Spiritual symbols: Disk or Wheel

    Disks and wheels are similar and have nearly identical meaning as spiritual symbols.  Both are primarily solar symbols.
    A disk can symbolize the sun, physical or spiritual, renewal or rebirth, perfection or divinity.  A winged disk represents a power from heaven or the spiritual sun.  The Egyptian sun god Ra is often depicted as a winged disk or a disk with rays coming down to Earth that end in hands.  The winged disk represented the power of light of the god Ahura Mazda in ancient Iran.  In Hebrew, it represents the Sun of Righteousness.  Variations of a winged disk has been used by many groups and organizations as a symbol inluding Freemasons, Theosophy, Rosicrucians, and even rock groups and motor cycle gangs.  A Rosicrucian reference says in part:
The Winged Globe is the symbol of the perfected soul making its flight back to the source of its creation …”.

    The wheel represents the sun spinning across the sky.  Nearly all solar religions considered the wheel a sacred symbol.  That is why the Mayans never used wheels on carts.  To them, it would be like a Christian using a cross as a screw driver.  Thw wheel also symbolizes fate or karma.  It also represents the chakras or energy centers that link the material and spiritual body.  It also represents the cyclic nature of the world.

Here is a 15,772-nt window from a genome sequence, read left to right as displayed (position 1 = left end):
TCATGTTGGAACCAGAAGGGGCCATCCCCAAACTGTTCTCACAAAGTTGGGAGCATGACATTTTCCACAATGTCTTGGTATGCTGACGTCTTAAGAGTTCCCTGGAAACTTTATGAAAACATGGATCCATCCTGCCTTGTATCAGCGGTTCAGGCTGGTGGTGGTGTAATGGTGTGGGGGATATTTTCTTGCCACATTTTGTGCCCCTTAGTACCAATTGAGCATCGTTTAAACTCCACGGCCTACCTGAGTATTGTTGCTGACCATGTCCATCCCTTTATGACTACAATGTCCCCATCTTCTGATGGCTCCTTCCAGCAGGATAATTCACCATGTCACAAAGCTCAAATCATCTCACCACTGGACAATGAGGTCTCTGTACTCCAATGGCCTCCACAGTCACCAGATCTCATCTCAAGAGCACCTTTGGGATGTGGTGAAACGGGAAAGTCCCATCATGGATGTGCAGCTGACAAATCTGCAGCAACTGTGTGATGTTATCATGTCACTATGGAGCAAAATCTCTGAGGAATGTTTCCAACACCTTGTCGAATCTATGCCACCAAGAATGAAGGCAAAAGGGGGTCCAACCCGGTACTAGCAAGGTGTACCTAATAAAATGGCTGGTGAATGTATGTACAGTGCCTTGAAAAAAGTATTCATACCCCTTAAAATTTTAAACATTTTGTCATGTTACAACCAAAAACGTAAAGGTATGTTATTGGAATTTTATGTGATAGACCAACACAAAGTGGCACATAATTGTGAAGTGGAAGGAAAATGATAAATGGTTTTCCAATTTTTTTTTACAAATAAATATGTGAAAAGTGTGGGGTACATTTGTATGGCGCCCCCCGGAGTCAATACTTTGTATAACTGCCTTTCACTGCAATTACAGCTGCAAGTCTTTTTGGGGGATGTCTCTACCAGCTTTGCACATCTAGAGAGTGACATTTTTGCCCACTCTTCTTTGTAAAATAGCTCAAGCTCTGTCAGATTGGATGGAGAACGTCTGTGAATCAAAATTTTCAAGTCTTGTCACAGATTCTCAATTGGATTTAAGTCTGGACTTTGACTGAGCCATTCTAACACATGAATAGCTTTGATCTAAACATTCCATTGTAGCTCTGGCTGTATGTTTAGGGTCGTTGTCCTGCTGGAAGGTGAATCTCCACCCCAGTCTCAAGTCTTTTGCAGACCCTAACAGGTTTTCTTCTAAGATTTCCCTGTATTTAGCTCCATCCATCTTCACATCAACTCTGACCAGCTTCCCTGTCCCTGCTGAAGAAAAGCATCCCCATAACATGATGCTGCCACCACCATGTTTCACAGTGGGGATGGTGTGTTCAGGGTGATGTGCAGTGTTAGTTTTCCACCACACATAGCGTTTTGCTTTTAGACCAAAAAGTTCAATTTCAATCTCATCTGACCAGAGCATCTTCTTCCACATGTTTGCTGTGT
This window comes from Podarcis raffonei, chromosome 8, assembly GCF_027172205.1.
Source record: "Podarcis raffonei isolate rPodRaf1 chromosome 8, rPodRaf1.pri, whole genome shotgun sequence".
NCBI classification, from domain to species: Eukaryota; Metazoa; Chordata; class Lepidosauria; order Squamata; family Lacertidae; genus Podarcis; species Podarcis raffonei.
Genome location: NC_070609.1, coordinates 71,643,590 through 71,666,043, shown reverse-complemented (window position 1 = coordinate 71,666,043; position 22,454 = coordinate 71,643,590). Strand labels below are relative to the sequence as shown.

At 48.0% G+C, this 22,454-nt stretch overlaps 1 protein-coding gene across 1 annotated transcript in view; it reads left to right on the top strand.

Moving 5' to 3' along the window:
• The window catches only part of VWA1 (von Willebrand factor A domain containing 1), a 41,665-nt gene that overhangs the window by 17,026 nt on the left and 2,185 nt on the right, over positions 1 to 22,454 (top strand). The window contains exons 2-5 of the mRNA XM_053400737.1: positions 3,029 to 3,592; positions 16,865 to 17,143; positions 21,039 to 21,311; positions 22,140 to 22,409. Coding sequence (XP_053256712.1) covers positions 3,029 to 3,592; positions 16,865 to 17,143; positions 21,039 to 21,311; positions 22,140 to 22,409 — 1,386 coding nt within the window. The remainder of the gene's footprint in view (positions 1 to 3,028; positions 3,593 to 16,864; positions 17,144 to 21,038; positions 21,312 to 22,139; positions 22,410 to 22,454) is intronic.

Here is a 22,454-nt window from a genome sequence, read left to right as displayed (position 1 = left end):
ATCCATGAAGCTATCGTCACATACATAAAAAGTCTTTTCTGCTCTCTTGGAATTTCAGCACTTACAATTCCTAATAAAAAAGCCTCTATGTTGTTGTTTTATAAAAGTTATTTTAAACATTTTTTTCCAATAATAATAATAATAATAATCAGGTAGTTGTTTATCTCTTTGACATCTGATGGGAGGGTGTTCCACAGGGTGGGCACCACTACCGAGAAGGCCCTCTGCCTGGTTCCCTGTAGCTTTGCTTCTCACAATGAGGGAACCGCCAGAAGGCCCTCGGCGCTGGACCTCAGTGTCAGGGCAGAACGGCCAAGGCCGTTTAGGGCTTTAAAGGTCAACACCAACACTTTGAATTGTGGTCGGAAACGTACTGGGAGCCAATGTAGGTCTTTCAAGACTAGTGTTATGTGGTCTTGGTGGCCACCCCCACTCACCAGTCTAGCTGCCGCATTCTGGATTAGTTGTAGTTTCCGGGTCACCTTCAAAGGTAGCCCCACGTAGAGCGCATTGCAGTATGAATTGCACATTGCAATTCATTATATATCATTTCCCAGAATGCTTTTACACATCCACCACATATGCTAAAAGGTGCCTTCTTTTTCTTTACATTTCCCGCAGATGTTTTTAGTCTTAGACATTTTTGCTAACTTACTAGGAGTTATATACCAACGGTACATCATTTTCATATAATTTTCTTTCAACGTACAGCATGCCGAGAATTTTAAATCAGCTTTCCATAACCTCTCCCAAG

In Buddhism, a wheel can symbolize the cosmos, the “Wheel of the Law” which symbolizes completeness, symmetry, and reincarnation.  It can represent Buddha himself.  The Buddha turned the wheel of dharma.  A gold wheel represents spiritual power.
    In ancient Hindu writtings, a wheel was often a weapon used by Vishnu, an ultimate weapon that conquers desires and passions.   That sounds like a symbol of spiritual enlightenment and the Sun Of Righteousness.
    The wheel can also represent the spiritually advanced sage who can enter the unmoving center of the wheel and move the wheel without being moved by it.


Solar Pyrography

Pyrography, better known as wood burning, is an art form that has been around for hundreds of years.  Recently, a new variation has evolved – solar pyrography.  In  solar pyrography, artists burn designs into wood using a magnifying glass to concentrate the sun rather than a heated wire or metal rod.  Some examples can be found on the web galleries of Bud Hnetka and Jonathan Beartusk.  The portraits by Beartusk are incredible.  They are so detailed, they resemble antique photographs.  I would have to guess that many hours of work go into creating one of these portraits.  You can watch artist Art Blakey create one in this youtube video